‘You’ve Lost Where You Come From!’: Al Sharpton Has Harsh Words for the Black Community During Michael Brown’s Funeral | Police Problems and Policy | Scoop.it
Rev. Al Sharpton had harsh words for the black community on Monday during the funeral for Michael Brown, the 18-year-old black man fatally shot by a white police officer in Ferguson, Missouri, earlier this month. Sharpton said the "bad apples" must be taken care of within American police departments,...
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How Ferguson could be America's future

How Ferguson could be America's future | Police Problems and Policy | Scoop.it
The protests in Ferguson aren't just about America's present; it's a sneak preview of its tumultuous future.
Rob Duke's insight:

Us vs. Them is right...

Sensitivity training is sensible...

Diversity is sensible...

Dialog and engaging the community with police: also sensible...

 

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Lawmakers pass firearm safety, ammunition bills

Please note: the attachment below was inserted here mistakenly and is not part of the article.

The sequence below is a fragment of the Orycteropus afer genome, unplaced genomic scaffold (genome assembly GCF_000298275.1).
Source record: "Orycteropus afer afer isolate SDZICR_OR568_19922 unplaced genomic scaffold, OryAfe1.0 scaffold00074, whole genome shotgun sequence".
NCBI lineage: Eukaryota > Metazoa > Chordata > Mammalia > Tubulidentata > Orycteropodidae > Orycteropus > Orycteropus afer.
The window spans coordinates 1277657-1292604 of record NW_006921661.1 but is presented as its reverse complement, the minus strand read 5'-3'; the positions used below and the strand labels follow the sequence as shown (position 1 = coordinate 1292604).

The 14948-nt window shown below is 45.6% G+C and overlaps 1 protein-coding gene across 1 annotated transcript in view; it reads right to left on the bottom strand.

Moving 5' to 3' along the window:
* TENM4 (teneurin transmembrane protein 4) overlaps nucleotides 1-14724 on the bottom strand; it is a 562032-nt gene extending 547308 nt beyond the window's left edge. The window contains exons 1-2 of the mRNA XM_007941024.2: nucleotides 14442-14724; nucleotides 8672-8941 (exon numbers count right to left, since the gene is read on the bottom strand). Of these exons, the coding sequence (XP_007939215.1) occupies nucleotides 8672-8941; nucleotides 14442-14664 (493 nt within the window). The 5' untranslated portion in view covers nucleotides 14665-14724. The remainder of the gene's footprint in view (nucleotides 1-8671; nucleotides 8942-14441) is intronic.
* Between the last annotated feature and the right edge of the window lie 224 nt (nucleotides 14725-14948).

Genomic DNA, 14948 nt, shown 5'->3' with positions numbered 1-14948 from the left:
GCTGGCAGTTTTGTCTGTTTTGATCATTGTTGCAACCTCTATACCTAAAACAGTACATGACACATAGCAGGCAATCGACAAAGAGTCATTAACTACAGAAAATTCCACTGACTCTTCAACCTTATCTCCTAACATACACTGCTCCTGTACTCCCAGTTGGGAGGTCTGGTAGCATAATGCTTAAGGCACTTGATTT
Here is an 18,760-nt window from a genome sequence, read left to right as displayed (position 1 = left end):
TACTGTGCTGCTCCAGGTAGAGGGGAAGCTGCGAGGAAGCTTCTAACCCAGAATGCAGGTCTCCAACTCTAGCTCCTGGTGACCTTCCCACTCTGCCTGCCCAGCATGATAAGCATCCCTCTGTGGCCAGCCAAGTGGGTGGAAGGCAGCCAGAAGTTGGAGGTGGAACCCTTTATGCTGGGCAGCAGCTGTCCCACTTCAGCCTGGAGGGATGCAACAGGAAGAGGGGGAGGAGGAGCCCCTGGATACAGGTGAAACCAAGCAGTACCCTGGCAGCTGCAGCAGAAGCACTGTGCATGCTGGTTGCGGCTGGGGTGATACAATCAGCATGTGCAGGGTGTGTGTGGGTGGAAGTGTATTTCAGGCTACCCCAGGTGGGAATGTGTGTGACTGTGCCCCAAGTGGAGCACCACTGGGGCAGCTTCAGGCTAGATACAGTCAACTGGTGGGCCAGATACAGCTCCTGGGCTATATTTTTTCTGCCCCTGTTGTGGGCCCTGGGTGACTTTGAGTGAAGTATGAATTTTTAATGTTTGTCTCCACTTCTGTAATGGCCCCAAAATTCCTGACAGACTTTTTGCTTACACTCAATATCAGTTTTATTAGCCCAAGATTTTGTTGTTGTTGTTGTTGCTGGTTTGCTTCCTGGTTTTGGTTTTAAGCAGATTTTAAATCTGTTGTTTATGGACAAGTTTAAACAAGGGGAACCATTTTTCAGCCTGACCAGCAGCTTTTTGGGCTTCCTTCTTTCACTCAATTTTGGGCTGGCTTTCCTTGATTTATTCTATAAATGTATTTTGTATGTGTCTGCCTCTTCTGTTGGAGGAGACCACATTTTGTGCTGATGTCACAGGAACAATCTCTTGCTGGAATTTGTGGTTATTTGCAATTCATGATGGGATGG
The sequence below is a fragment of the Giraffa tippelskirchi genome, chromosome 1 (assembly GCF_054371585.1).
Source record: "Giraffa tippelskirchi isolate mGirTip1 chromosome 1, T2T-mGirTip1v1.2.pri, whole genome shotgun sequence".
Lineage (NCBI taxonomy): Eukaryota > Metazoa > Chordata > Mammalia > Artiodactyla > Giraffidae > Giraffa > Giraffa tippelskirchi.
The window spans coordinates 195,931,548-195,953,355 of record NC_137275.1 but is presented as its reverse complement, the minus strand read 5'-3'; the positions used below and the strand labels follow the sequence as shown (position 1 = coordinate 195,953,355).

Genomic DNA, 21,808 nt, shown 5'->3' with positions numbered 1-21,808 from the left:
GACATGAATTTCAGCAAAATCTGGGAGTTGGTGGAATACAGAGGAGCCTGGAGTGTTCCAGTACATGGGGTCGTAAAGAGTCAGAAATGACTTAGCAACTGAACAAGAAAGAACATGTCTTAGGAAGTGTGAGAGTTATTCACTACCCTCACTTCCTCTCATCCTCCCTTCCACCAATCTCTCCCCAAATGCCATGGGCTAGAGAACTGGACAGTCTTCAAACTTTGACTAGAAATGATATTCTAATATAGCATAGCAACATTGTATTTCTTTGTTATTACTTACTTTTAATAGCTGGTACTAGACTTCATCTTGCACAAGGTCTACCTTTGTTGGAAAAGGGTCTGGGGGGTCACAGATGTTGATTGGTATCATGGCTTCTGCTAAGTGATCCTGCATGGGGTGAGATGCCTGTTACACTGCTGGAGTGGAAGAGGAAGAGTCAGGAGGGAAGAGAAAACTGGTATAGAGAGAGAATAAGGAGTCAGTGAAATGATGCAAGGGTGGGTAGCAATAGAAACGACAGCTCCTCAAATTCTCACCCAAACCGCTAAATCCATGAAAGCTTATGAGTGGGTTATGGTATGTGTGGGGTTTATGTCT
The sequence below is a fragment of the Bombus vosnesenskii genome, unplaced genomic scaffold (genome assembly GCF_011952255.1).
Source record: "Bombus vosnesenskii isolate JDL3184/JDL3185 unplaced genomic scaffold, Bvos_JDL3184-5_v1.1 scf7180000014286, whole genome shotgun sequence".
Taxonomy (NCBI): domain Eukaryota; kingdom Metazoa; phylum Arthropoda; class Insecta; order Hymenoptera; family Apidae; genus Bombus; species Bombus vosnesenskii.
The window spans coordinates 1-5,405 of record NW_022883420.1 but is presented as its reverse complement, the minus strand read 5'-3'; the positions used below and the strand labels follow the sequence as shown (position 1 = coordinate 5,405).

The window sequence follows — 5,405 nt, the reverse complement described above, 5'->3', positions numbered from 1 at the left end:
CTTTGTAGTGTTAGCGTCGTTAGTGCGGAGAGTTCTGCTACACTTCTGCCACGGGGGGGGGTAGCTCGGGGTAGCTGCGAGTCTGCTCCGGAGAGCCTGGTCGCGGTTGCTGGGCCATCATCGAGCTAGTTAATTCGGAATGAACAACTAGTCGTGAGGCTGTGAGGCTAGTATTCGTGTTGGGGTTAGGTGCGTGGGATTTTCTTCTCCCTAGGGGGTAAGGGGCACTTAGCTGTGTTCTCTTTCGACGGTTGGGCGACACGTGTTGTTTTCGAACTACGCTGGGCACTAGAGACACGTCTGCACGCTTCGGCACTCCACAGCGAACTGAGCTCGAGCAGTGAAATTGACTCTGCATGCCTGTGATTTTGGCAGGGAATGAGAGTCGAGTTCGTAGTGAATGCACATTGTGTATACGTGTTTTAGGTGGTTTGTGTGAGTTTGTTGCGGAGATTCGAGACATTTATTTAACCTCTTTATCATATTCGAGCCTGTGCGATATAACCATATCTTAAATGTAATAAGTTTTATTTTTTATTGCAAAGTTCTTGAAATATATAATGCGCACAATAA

Lawmakers pass firearm safety, ammunition bills | Police Problems and Policy | Scoop.it
Bills would ensure gun records are searched during welfare checks, bullet sales are tracked
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Ferguson and Future Generations of Law Enforcement

A status popped up on my personal feed today. It was posted by a good family friend, an Oklahoma deputy who is an amazing  husband and daddy to three little ones. Like many little boys who have a...
Rob Duke's insight:

Sad, but true, most cops I know try to discourage our children from following in our footsteps.  Most of us would do it over again and would do it for free if we had a major depression and we collectively couldn't pay our cops a full wage, yet we wouldn't wish the heartaches and headaches on our worst enemies.  Isn't that a paradox?

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Nine Time-Tested Rules of Good Policing